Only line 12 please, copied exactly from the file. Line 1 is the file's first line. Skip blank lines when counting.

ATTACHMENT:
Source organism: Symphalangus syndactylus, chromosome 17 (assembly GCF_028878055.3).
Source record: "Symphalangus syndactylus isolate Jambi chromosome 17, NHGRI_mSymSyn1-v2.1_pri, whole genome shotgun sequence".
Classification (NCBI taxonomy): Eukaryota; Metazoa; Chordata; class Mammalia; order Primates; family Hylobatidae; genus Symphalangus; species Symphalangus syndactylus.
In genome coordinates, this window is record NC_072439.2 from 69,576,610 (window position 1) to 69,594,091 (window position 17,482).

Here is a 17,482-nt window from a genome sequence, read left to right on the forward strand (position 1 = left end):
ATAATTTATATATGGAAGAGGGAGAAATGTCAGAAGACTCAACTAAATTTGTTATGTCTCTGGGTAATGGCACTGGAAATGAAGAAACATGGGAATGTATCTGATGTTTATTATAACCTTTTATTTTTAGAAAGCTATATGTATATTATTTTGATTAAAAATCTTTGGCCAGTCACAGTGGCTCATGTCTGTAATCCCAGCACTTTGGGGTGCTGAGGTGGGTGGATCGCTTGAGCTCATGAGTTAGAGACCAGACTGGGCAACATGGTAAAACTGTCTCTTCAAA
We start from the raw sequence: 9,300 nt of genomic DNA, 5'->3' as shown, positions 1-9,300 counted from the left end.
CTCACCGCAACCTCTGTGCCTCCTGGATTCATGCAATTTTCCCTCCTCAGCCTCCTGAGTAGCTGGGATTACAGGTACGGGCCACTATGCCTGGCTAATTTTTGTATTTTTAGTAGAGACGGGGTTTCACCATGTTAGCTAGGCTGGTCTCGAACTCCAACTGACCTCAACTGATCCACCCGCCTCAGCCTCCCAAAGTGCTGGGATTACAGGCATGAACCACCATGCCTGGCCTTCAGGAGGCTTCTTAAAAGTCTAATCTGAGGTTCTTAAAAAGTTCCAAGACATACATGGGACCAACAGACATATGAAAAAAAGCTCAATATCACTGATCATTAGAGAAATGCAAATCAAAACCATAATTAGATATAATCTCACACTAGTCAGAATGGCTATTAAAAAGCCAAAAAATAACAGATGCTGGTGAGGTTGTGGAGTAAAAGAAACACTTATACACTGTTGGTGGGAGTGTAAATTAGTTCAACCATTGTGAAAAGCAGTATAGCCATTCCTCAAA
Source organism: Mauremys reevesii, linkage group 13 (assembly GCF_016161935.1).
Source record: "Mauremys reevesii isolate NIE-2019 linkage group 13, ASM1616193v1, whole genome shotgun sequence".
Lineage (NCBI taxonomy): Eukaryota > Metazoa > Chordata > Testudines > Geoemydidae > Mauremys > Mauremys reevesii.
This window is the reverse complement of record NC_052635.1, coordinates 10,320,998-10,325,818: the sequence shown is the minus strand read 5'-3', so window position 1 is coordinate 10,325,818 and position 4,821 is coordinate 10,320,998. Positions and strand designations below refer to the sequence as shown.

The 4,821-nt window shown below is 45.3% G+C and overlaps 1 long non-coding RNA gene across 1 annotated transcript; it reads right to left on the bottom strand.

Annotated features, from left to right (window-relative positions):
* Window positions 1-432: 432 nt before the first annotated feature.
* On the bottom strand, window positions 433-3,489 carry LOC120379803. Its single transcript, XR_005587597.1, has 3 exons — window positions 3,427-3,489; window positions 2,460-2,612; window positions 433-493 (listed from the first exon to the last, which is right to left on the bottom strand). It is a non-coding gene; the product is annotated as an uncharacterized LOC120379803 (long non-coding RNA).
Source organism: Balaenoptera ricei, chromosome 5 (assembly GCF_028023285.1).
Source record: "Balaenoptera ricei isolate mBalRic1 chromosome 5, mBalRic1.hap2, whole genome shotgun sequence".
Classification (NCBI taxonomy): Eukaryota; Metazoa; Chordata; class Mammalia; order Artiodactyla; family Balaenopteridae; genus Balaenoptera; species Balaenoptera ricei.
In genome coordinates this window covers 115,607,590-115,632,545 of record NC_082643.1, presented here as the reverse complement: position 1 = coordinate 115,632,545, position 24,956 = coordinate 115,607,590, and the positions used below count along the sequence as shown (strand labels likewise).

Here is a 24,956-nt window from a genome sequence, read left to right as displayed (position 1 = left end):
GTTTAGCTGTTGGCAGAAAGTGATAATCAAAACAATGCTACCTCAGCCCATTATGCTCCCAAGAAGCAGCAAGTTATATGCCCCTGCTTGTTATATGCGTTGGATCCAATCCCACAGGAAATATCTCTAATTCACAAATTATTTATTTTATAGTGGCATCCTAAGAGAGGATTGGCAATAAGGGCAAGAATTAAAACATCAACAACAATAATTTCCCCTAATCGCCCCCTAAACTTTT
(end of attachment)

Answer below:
This window is the reverse complement of record NC_052635.1, coordinates 10,320,998-10,325,818: the sequence shown is the minus strand read 5'-3', so window position 1 is coordinate 10,325,818 and position 4,821 is coordinate 10,320,998. Positions and strand designations below refer to the sequence as shown.